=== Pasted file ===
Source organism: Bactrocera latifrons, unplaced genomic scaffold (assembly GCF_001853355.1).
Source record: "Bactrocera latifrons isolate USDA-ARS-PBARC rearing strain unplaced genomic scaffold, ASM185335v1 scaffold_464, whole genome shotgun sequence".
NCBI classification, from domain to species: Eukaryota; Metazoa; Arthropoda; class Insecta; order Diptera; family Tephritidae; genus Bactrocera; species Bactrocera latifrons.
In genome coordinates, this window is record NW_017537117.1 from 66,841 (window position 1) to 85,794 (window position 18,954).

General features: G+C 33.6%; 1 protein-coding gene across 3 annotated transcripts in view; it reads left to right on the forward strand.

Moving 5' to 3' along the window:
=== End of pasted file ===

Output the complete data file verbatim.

Source organism: Bactrocera latifrons, unplaced genomic scaffold (assembly GCF_001853355.1).
Source record: "Bactrocera latifrons isolate USDA-ARS-PBARC rearing strain unplaced genomic scaffold, ASM185335v1 scaffold_464, whole genome shotgun sequence".
NCBI classification, from domain to species: Eukaryota; Metazoa; Arthropoda; class Insecta; order Diptera; family Tephritidae; genus Bactrocera; species Bactrocera latifrons.
In genome coordinates, this window is record NW_017537117.1 from 66,841 (window position 1) to 85,794 (window position 18,954).

General features: G+C 33.6%; 1 protein-coding gene across 3 annotated transcripts in view; it reads left to right on the forward strand.

Moving 5' to 3' along the window: